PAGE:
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SIPA Member Profile: Stillwell Reveals His Sales Secrets

Ryan Stillwell, Vice President of Sales, Mortgage Success Source, LLC, Holmdel, N.J.

SIPA: How did you get into this business?
RYAN: I was a branch manager for Wells Fargo and Originated loans for GMAC. The GMAC office was shared by a company called The Mortgage Market Guide. I was asked to join the MMG team which was just in its infancy with a couple of employees. We grew the business and the company built up momentum. In 2007, 13,000 people were using us for data. I was responsible for building up our customer service operations and sales departments in-house and over in India. MMG was then sold to UCG which merged it with another product that assisted Loan Officers (Loan Toolbox). This was how MSS was born.

What’s your current position?
I manage our sales team, which is focused on corporate sales and individual product sales to Mortgage Originators and larger lending institutions.

Is there a secret to hiring good salespeople?
It’s tough to evaluate who to hire—it’s not like you can easily gauge what motivation a person has to succeed. I like to try and understand what a person has gone through, evaluating the adversity they faced. How long did they have to continue to follow up in order to be successful? Did he or she have to do follow-up presentations, face-to-face sales, cold calling? How many people did they reach out to in a day? Etc.

What’s been the biggest change in the selling world?
Technology. The world is changing drastically and quickly. For us more specifically, however, it is compliance. The Origination world was largely driven by entrepreneurial individuals who utilized systems to help them with their own professional development, marketing and education. Today, corporations are taking much more control of all of these tools. The decision process is now all in the hands of CEOs, COOs and marketing managers for their employees. It used to be much more originator-centric.

What are your keys in the selling process?
You need to evaluate what a company’s needs are—or really, let them evaluate their own needs. We provide so many services—marketing, professional development, presentations, market knowledge, etc.—but the last thing we want to do is put our clients asleep or confuse them with so many options. So if we can narrow down their needs, then we can say, “Okay, here’s what we can do for you.” The big questions are, “Where are you coming up short? And what are the top 4 or 5 things that matter to you?” Example: we may think social media is an important way to market yourself and your company, but there may be a company or bank that doesn’t want its employees using social media. So why waste time?

As you mentioned, there are so many more options today.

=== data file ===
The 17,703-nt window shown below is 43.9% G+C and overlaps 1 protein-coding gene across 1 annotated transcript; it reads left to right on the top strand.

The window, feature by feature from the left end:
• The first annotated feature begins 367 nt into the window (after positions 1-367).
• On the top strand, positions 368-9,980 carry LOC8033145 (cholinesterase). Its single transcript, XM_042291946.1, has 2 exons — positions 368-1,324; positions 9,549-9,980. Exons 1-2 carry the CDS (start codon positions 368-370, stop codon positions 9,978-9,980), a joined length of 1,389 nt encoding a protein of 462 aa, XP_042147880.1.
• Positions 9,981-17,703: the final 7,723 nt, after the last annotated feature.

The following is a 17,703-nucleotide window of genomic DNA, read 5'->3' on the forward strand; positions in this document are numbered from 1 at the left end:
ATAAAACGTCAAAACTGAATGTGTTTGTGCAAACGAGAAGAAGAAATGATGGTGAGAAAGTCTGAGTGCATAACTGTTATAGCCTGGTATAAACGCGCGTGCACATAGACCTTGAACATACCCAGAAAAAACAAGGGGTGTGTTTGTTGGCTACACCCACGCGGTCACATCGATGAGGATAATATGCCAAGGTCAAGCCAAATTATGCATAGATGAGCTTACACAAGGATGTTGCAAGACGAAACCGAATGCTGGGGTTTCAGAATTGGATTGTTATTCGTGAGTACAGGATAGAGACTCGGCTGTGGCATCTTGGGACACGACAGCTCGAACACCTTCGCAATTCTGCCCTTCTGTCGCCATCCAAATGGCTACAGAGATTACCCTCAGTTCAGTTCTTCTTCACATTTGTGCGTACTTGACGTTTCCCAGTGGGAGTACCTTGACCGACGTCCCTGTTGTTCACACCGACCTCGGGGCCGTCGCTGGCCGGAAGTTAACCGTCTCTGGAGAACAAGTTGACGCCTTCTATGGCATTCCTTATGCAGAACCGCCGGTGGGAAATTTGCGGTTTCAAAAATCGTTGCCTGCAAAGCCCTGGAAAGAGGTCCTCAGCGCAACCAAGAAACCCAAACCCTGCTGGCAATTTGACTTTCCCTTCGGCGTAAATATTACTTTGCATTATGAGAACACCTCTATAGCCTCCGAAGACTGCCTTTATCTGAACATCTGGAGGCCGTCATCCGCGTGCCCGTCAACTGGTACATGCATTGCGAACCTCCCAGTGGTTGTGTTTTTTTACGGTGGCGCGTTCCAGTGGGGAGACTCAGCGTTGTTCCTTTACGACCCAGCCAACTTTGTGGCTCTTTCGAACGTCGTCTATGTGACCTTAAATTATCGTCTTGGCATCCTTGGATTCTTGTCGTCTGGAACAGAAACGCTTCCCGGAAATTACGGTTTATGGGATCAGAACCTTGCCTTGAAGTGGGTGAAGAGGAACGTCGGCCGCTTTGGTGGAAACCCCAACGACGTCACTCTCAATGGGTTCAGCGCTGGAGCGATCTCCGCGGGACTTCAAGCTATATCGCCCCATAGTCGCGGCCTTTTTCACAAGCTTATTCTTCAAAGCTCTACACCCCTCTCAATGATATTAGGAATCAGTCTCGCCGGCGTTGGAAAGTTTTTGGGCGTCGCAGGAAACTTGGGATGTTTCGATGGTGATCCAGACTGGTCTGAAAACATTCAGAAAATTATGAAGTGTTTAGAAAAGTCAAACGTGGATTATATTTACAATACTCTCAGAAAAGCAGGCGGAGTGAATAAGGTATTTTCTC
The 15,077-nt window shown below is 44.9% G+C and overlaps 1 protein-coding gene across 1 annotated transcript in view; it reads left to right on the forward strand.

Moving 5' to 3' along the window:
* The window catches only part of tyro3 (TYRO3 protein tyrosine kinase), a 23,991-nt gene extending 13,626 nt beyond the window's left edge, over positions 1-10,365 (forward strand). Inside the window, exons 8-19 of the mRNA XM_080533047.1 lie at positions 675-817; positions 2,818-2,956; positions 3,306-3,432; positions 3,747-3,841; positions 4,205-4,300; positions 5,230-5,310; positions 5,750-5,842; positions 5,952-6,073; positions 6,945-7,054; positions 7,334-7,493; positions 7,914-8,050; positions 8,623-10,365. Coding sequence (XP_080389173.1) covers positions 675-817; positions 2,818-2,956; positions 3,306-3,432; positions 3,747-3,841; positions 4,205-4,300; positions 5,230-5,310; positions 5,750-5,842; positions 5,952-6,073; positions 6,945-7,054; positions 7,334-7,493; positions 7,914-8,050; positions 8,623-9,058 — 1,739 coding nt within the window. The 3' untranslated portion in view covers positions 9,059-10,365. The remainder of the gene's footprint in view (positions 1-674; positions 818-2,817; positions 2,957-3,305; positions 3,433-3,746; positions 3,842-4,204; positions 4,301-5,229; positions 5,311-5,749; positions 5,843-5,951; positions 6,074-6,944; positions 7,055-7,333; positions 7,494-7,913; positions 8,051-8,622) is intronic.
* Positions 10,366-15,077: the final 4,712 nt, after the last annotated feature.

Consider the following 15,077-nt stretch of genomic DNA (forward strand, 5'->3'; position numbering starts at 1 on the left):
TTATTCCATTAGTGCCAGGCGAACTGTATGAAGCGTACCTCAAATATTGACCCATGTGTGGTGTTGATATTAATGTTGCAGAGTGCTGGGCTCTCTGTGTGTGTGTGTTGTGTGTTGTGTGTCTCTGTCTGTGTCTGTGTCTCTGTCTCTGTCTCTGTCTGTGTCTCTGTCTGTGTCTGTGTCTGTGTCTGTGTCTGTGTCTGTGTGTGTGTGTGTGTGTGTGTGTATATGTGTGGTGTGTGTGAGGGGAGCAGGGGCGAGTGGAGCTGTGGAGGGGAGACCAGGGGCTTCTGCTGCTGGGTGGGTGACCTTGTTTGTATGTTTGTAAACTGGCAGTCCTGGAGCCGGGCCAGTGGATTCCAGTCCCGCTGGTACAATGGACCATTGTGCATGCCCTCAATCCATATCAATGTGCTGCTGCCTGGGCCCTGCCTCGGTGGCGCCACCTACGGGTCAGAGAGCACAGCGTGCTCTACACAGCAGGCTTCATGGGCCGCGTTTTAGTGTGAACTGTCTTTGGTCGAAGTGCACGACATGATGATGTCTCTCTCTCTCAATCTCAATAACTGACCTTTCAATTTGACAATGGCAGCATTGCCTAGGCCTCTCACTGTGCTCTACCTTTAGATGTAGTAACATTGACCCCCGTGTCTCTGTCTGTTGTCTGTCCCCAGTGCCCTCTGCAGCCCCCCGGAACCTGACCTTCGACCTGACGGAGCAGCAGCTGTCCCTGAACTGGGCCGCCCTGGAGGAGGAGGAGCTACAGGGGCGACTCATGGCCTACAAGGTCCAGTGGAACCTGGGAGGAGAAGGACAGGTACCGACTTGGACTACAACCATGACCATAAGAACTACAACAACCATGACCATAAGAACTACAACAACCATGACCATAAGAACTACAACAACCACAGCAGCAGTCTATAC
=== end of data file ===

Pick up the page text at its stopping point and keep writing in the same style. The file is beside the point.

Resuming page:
Here’s what people don’t get. Most companies operate in a complex selling environment, but they don’t know that. There are a lot of choices to make. All of the details matter and we don’t assume to know what is most important to them; instead we try to get them to be specific in telling us what they need.

It sounds like you put a lot on your salespeople’s plates.
Yes, we do, but we actually try to make it easier for them. Take buying a car. There are multiple types of cars. From a sales perspective, you start out knowing nothing [about the customer] besides the fact that they need a form of transportation. However, you don’t know If they have 5 kids or are single. Do they have a long commute to work? Is this for their occupation or leisure? Are you a beach bum, do you want 4-wheel drive? We need to cut through that stuff. Sometimes it’s easier to say we have different types of vehicles on our lot; which could you see yourself getting the most value out of? This allows for the discussion to get narrowed down quicker. This is what we try to teach our sales reps.

Do your salespeople already have relationships with these customers?
Good question. Sometimes. In corporate sales, there is some sort of relationship where many of them already use our services. Some have never heard of us. We do pretty well with trials.

And finally, what keeps you up at night?
Lack of sales and the constant changing that our industry continues to go through. However, both of these present new challenges and create new opportunities.

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Ryan Stillwell and another sales executive,
Rick Longenecker, will deliver what should be
an excellent session on sales at SIPA 2012.

Definitely make sure you sign up for the
May 20-22 Conference and attend that session.
Early-bird prices will expire in 2 weeks!

SIPA’s 36th Annual International Conference
Create. Sell. Deliver.
May 20-22, 2012
The Capital Hilton, Washington, D.C.

Expert speakers, 30-plus roundtables on an array
of topics, certificate programs, awards
presentations and other exciting sessions.
Register today!

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